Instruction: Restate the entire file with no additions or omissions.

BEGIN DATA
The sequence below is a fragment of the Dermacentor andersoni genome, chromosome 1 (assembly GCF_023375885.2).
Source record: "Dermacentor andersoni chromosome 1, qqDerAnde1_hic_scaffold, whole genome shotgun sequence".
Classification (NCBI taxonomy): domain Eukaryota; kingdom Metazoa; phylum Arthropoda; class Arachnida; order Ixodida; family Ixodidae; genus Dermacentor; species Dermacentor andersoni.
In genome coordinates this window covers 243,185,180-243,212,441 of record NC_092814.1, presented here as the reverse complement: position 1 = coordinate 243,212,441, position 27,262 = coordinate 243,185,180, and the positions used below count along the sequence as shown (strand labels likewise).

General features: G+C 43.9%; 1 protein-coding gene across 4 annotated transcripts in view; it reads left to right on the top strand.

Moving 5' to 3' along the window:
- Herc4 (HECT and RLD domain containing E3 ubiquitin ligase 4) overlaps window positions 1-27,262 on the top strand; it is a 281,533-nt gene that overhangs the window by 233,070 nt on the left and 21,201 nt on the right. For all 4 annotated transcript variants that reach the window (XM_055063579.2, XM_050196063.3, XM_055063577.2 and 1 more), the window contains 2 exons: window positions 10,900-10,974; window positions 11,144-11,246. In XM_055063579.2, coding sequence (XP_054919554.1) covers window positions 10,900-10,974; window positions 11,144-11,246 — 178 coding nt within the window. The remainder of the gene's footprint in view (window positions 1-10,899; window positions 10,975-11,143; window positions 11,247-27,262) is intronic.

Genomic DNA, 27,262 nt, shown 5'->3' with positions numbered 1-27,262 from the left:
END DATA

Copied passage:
The sequence below is a fragment of the Dermacentor andersoni genome, chromosome 1 (assembly GCF_023375885.2).
Source record: "Dermacentor andersoni chromosome 1, qqDerAnde1_hic_scaffold, whole genome shotgun sequence".
Classification (NCBI taxonomy): domain Eukaryota; kingdom Metazoa; phylum Arthropoda; class Arachnida; order Ixodida; family Ixodidae; genus Dermacentor; species Dermacentor andersoni.
In genome coordinates this window covers 243,185,180-243,212,441 of record NC_092814.1, presented here as the reverse complement: position 1 = coordinate 243,212,441, position 27,262 = coordinate 243,185,180, and the positions used below count along the sequence as shown (strand labels likewise).

General features: G+C 43.9%; 1 protein-coding gene across 4 annotated transcripts in view; it reads left to right on the top strand.

Moving 5' to 3' along the window:
- Herc4 (HECT and RLD domain containing E3 ubiquitin ligase 4) overlaps window positions 1-27,262 on the top strand; it is a 281,533-nt gene that overhangs the window by 233,070 nt on the left and 21,201 nt on the right. For all 4 annotated transcript variants that reach the window (XM_055063579.2, XM_050196063.3, XM_055063577.2 and 1 more), the window contains 2 exons: window positions 10,900-10,974; window positions 11,144-11,246. In XM_055063579.2, coding sequence (XP_054919554.1) covers window positions 10,900-10,974; window positions 11,144-11,246 — 178 coding nt within the window. The remainder of the gene's footprint in view (window positions 1-10,899; window positions 10,975-11,143; window positions 11,247-27,262) is intronic.

Genomic DNA, 27,262 nt, shown 5'->3' with positions numbered 1-27,262 from the left: